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Coaching Girls’ Softball: Make Defense a Focal Point

Coach Jim Freeman makes defense a focal point of his softball drills.

Coach Jim Freeman makes defense a focal point of his softball drills.

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By Barry Federovitch
PlaySportsTV Contributor

Throw away that image of the beer-guzzling, hollering, distracted Little League coach in classic movies like “The Bad News Bears.” According to Jim Freeman, head coach of the Robbinsville (N.J) 12-year-old girls’ softball team which reached the final of the 2008 Little League Softball World Series, it’s important to being a student first when teaching softball defense. And Rule No. 1 in “How to coach softball” is that most players perform better when relaxed.

‘”You never want to holler in the game. You want to wait until the end of the inning to make suggestions,” says Freeman, a successful coach on the district, state and travel levels. “You try to keep your head about you. They feed off you. If a coach is wound up, the team is wound up. You won’t see me out there screaming. I learned patience a long time ago.”

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Freeman found that learning the nuances of softball instruction takes time.

“It’s about finding your own style,” he says, “but secondly the thing that helped me the most was that I went to so many coaching classes to learn the game correctly. There is a ‘Be the Best You Are’ clinic in Cherry Hill (N.J.) every year. I’ve been going to that the last three or four years. College-level coaches teach the game the way it’s designed to be taught. Some coaches don’t know this. They figure, 'This is the way I did it when I was a kid.' We learned the correct way to throw a ball, catch a ball, and it paid off for us.”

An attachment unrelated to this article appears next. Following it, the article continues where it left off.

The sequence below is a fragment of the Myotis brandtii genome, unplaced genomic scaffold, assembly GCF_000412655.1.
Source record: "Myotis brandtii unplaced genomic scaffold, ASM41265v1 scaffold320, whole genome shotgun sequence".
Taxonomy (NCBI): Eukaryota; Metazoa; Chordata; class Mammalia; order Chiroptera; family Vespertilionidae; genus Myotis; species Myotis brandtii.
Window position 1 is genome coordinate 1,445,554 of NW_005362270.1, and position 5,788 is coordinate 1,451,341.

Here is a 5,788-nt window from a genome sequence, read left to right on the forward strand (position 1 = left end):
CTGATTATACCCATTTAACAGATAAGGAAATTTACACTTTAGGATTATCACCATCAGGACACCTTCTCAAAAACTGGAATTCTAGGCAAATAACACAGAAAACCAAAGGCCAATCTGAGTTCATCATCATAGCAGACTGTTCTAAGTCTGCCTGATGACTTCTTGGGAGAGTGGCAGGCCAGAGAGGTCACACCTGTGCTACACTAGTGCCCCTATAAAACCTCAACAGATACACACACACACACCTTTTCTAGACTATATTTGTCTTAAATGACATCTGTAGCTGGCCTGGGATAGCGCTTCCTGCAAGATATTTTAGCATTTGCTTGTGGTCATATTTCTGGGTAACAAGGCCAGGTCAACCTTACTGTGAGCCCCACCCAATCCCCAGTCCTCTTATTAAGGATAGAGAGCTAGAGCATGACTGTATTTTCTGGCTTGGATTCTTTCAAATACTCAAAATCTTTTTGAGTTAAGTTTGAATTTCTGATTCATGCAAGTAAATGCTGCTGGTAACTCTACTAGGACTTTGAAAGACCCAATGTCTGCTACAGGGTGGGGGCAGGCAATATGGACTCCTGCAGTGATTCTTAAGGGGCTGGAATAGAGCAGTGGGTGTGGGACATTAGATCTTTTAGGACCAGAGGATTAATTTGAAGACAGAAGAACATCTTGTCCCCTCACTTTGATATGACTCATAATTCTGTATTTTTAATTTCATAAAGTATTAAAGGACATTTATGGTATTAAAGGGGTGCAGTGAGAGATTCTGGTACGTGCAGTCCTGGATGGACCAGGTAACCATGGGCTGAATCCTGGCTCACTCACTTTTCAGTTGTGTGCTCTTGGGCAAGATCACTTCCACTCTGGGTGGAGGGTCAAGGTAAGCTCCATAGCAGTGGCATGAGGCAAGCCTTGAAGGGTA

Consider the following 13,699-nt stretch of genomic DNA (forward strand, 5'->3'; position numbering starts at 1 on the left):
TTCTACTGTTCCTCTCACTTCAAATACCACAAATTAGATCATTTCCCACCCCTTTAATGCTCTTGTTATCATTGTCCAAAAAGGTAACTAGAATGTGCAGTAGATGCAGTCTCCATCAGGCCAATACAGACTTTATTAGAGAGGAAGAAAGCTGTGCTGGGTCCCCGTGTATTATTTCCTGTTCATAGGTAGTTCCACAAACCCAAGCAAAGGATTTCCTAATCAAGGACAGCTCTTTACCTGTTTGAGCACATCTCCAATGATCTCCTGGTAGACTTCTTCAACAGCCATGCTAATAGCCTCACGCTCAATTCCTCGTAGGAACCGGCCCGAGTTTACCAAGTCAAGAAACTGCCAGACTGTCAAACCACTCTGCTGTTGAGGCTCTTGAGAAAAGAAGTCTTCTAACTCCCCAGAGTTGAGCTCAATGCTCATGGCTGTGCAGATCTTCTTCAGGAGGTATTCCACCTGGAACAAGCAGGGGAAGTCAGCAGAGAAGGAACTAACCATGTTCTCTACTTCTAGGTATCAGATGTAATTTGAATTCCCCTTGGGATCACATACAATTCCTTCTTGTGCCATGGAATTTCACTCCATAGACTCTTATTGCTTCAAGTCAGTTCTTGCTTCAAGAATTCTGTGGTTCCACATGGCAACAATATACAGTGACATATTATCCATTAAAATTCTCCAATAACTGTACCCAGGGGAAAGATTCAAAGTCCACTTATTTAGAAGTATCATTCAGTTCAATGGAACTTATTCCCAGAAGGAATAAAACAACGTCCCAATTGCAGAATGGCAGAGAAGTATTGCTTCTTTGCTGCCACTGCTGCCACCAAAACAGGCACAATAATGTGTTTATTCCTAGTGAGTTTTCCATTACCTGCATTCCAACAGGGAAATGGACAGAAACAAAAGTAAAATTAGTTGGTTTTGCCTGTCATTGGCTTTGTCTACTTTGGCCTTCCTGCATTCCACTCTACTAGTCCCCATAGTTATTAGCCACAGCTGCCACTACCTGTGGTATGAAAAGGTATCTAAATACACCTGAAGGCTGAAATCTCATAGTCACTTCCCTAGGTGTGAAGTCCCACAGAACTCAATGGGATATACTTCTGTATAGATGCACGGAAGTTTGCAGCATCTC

Freeman makes defense a focal point of his softball practice drills, and that was a big part of Robbinsville’s run to the Little League Softball World Series.

“I tuned up a machine and we took rubber bungee balls and hit them in cages,” he says. “We fed them into the machine and had them work drop-step drills. You do it 20-30 minutes per practice and work on your outfield. Every kid could drop-step on a ball — the long ball, the short ball and they learned where they should be backing up. Catching the rubber ball, in the first practice, I had 30-40 dropped balls. By the time I was done, they weren’t missing a thing.”

Freeman says similar drills can be used for the infield.

“We dropped soft hits between the infield and the outfield,” he adds in another softball tip. “We didn’t not catch that ball (all season). They were tuned up … Our pitchers put the ball across the plate, threw a lot of junk and they knew the ball was gonna be hit. When it got hit, it was usually gonna get hit hard.”

But when it comes to yelling, just because Freeman takes a quiet approach doesn’t mean he wants all of his players to follow suit.

“Most important was our catcher,” he says. “They should be a very vocal kid. If the ball is rocked to the outfield, she was right on top of it. Catchers need to control game. You can’t have a timid kid back there. You need a nice, loud kid. As you get older, catcher leads the field.”


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 Photo courtesy of The Times of Trenton, N.J.




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